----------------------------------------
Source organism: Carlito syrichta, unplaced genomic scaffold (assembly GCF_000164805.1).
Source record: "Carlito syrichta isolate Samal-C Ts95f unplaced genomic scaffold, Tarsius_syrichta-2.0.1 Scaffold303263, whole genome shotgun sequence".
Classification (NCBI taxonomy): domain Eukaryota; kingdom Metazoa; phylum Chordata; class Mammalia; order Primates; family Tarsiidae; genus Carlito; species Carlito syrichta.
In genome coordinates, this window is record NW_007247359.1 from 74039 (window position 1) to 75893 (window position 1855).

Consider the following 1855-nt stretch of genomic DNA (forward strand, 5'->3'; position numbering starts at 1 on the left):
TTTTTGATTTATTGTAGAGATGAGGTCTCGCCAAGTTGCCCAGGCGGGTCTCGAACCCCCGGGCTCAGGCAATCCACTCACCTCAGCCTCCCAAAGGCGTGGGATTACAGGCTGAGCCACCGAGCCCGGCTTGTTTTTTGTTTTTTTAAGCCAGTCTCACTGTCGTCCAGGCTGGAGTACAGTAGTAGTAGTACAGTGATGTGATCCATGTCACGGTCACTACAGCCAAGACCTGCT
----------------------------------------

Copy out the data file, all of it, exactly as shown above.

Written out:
Source organism: Carlito syrichta, unplaced genomic scaffold (assembly GCF_000164805.1).
Source record: "Carlito syrichta isolate Samal-C Ts95f unplaced genomic scaffold, Tarsius_syrichta-2.0.1 Scaffold303263, whole genome shotgun sequence".
Classification (NCBI taxonomy): domain Eukaryota; kingdom Metazoa; phylum Chordata; class Mammalia; order Primates; family Tarsiidae; genus Carlito; species Carlito syrichta.
In genome coordinates, this window is record NW_007247359.1 from 74039 (window position 1) to 75893 (window position 1855).

Consider the following 1855-nt stretch of genomic DNA (forward strand, 5'->3'; position numbering starts at 1 on the left):
TTTTTGATTTATTGTAGAGATGAGGTCTCGCCAAGTTGCCCAGGCGGGTCTCGAACCCCCGGGCTCAGGCAATCCACTCACCTCAGCCTCCCAAAGGCGTGGGATTACAGGCTGAGCCACCGAGCCCGGCTTGTTTTTTGTTTTTTTAAGCCAGTCTCACTGTCGTCCAGGCTGGAGTACAGTAGTAGTAGTACAGTGATGTGATCCATGTCACGGTCACTACAGCCAAGACCTGCT